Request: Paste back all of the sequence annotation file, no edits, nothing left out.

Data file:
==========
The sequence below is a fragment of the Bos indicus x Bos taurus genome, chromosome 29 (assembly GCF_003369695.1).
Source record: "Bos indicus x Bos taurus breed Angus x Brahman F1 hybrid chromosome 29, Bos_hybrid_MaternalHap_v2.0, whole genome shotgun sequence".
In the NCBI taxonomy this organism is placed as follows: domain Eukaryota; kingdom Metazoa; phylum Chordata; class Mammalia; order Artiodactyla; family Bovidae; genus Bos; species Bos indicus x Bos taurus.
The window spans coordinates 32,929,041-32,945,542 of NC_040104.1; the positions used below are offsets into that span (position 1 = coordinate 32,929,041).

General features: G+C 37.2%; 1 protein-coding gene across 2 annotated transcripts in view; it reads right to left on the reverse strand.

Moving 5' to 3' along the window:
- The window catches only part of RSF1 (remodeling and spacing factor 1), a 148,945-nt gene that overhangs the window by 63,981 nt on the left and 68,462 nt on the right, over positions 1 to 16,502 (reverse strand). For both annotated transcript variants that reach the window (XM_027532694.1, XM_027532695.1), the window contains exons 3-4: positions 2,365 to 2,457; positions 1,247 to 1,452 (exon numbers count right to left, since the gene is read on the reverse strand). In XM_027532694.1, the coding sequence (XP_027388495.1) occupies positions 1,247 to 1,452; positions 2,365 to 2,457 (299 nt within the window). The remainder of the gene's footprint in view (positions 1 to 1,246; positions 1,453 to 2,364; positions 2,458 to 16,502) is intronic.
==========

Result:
The sequence below is a fragment of the Bos indicus x Bos taurus genome, chromosome 29 (assembly GCF_003369695.1).
Source record: "Bos indicus x Bos taurus breed Angus x Brahman F1 hybrid chromosome 29, Bos_hybrid_MaternalHap_v2.0, whole genome shotgun sequence".
In the NCBI taxonomy this organism is placed as follows: domain Eukaryota; kingdom Metazoa; phylum Chordata; class Mammalia; order Artiodactyla; family Bovidae; genus Bos; species Bos indicus x Bos taurus.
The window spans coordinates 32,929,041-32,945,542 of NC_040104.1; the positions used below are offsets into that span (position 1 = coordinate 32,929,041).

General features: G+C 37.2%; 1 protein-coding gene across 2 annotated transcripts in view; it reads right to left on the reverse strand.

Moving 5' to 3' along the window:
- The window catches only part of RSF1 (remodeling and spacing factor 1), a 148,945-nt gene that overhangs the window by 63,981 nt on the left and 68,462 nt on the right, over positions 1 to 16,502 (reverse strand). For both annotated transcript variants that reach the window (XM_027532694.1, XM_027532695.1), the window contains exons 3-4: positions 2,365 to 2,457; positions 1,247 to 1,452 (exon numbers count right to left, since the gene is read on the reverse strand). In XM_027532694.1, the coding sequence (XP_027388495.1) occupies positions 1,247 to 1,452; positions 2,365 to 2,457 (299 nt within the window). The remainder of the gene's footprint in view (positions 1 to 1,246; positions 1,453 to 2,364; positions 2,458 to 16,502) is intronic.